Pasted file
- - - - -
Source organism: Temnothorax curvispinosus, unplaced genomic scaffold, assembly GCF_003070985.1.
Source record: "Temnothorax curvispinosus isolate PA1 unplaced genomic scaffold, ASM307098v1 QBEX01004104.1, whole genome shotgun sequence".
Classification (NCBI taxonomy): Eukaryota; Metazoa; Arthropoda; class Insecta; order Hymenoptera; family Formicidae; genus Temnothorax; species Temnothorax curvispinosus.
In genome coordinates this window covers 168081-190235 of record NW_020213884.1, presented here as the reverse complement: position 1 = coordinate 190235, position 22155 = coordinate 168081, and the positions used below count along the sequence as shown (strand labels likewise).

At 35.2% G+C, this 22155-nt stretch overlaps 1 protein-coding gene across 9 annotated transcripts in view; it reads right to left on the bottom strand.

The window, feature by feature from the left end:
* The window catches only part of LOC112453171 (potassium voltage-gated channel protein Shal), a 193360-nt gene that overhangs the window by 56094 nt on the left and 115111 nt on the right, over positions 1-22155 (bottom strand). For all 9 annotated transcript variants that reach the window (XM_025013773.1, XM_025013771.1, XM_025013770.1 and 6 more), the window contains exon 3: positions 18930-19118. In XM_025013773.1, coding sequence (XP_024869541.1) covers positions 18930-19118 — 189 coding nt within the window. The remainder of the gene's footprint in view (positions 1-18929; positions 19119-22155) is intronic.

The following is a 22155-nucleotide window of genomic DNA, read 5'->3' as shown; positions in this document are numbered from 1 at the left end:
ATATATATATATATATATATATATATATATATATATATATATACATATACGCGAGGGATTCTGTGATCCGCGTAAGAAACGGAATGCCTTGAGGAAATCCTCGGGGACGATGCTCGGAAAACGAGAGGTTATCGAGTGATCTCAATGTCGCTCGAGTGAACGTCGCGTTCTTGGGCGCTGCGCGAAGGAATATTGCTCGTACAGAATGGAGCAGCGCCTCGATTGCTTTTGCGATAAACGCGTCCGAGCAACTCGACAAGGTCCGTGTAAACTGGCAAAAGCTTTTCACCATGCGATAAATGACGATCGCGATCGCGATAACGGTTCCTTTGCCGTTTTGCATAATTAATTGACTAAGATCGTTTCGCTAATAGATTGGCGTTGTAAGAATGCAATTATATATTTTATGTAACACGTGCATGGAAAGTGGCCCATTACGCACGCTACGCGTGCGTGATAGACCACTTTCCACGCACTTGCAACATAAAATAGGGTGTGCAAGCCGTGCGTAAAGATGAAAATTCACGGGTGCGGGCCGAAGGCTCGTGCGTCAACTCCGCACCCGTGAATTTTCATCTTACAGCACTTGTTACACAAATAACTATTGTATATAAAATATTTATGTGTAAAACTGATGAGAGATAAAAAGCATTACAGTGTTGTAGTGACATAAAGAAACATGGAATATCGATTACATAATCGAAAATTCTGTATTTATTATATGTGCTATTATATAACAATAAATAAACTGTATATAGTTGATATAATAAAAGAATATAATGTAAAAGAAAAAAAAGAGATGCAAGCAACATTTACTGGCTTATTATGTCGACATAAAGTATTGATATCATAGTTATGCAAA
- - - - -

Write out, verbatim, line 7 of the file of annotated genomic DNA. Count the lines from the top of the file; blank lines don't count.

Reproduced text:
* The window catches only part of LOC112453171 (potassium voltage-gated channel protein Shal), a 193360-nt gene that overhangs the window by 56094 nt on the left and 115111 nt on the right, over positions 1-22155 (bottom strand). For all 9 annotated transcript variants that reach the window (XM_025013773.1, XM_025013771.1, XM_025013770.1 and 6 more), the window contains exon 3: positions 18930-19118. In XM_025013773.1, coding sequence (XP_024869541.1) covers positions 18930-19118 — 189 coding nt within the window. The remainder of the gene's footprint in view (positions 1-18929; positions 19119-22155) is intronic.